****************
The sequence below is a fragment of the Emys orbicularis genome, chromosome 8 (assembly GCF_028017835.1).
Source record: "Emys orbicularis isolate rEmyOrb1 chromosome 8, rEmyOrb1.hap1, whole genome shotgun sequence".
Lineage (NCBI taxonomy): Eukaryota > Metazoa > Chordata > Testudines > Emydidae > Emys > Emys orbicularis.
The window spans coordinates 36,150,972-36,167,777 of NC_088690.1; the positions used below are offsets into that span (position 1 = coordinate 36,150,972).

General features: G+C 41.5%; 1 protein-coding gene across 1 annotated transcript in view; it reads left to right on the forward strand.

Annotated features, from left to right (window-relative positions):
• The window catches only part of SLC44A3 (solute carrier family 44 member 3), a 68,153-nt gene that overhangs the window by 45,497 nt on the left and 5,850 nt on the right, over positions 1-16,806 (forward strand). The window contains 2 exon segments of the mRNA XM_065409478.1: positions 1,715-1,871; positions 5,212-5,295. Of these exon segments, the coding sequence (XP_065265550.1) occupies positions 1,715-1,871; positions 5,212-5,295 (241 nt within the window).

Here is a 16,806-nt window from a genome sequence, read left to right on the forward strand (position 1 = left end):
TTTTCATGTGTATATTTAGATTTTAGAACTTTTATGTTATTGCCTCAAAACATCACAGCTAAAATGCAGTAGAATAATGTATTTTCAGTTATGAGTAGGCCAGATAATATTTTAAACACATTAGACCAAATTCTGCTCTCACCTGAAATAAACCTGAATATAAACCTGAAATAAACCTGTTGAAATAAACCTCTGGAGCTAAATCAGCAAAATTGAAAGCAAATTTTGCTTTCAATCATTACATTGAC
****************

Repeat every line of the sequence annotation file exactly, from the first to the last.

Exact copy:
The sequence below is a fragment of the Emys orbicularis genome, chromosome 8 (assembly GCF_028017835.1).
Source record: "Emys orbicularis isolate rEmyOrb1 chromosome 8, rEmyOrb1.hap1, whole genome shotgun sequence".
Lineage (NCBI taxonomy): Eukaryota > Metazoa > Chordata > Testudines > Emydidae > Emys > Emys orbicularis.
The window spans coordinates 36,150,972-36,167,777 of NC_088690.1; the positions used below are offsets into that span (position 1 = coordinate 36,150,972).

General features: G+C 41.5%; 1 protein-coding gene across 1 annotated transcript in view; it reads left to right on the forward strand.

Annotated features, from left to right (window-relative positions):
• The window catches only part of SLC44A3 (solute carrier family 44 member 3), a 68,153-nt gene that overhangs the window by 45,497 nt on the left and 5,850 nt on the right, over positions 1-16,806 (forward strand). The window contains 2 exon segments of the mRNA XM_065409478.1: positions 1,715-1,871; positions 5,212-5,295. Of these exon segments, the coding sequence (XP_065265550.1) occupies positions 1,715-1,871; positions 5,212-5,295 (241 nt within the window).

Here is a 16,806-nt window from a genome sequence, read left to right on the forward strand (position 1 = left end):
TTTTCATGTGTATATTTAGATTTTAGAACTTTTATGTTATTGCCTCAAAACATCACAGCTAAAATGCAGTAGAATAATGTATTTTCAGTTATGAGTAGGCCAGATAATATTTTAAACACATTAGACCAAATTCTGCTCTCACCTGAAATAAACCTGAATATAAACCTGAAATAAACCTGTTGAAATAAACCTCTGGAGCTAAATCAGCAAAATTGAAAGCAAATTTTGCTTTCAATCATTACATTGAC